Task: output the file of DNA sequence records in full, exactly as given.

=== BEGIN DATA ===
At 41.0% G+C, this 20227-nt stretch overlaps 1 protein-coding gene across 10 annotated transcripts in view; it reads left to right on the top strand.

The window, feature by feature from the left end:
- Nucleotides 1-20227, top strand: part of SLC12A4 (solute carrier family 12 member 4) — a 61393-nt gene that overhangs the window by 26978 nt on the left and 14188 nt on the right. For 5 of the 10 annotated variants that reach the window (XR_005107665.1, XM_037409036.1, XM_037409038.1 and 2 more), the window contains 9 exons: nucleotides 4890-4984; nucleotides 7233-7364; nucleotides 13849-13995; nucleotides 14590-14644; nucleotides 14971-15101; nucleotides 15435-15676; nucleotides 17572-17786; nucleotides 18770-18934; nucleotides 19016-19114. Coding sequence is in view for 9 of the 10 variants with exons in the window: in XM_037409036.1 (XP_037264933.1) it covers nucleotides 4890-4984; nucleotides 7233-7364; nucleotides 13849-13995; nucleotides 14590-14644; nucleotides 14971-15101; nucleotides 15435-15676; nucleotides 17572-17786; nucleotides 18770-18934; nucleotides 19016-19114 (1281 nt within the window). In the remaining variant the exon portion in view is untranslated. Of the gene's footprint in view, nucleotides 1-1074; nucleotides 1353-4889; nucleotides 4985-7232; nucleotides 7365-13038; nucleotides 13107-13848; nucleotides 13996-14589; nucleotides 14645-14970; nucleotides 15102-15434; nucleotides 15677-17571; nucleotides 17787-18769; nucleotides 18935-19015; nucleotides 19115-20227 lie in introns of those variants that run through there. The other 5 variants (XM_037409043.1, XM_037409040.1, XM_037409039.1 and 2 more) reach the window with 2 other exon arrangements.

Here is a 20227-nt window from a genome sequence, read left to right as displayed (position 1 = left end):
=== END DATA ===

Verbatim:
At 41.0% G+C, this 20227-nt stretch overlaps 1 protein-coding gene across 10 annotated transcripts in view; it reads left to right on the top strand.

The window, feature by feature from the left end:
- Nucleotides 1-20227, top strand: part of SLC12A4 (solute carrier family 12 member 4) — a 61393-nt gene that overhangs the window by 26978 nt on the left and 14188 nt on the right. For 5 of the 10 annotated variants that reach the window (XR_005107665.1, XM_037409036.1, XM_037409038.1 and 2 more), the window contains 9 exons: nucleotides 4890-4984; nucleotides 7233-7364; nucleotides 13849-13995; nucleotides 14590-14644; nucleotides 14971-15101; nucleotides 15435-15676; nucleotides 17572-17786; nucleotides 18770-18934; nucleotides 19016-19114. Coding sequence is in view for 9 of the 10 variants with exons in the window: in XM_037409036.1 (XP_037264933.1) it covers nucleotides 4890-4984; nucleotides 7233-7364; nucleotides 13849-13995; nucleotides 14590-14644; nucleotides 14971-15101; nucleotides 15435-15676; nucleotides 17572-17786; nucleotides 18770-18934; nucleotides 19016-19114 (1281 nt within the window). In the remaining variant the exon portion in view is untranslated. Of the gene's footprint in view, nucleotides 1-1074; nucleotides 1353-4889; nucleotides 4985-7232; nucleotides 7365-13038; nucleotides 13107-13848; nucleotides 13996-14589; nucleotides 14645-14970; nucleotides 15102-15434; nucleotides 15677-17571; nucleotides 17787-18769; nucleotides 18935-19015; nucleotides 19115-20227 lie in introns of those variants that run through there. The other 5 variants (XM_037409043.1, XM_037409040.1, XM_037409039.1 and 2 more) reach the window with 2 other exon arrangements.

Here is a 20227-nt window from a genome sequence, read left to right as displayed (position 1 = left end):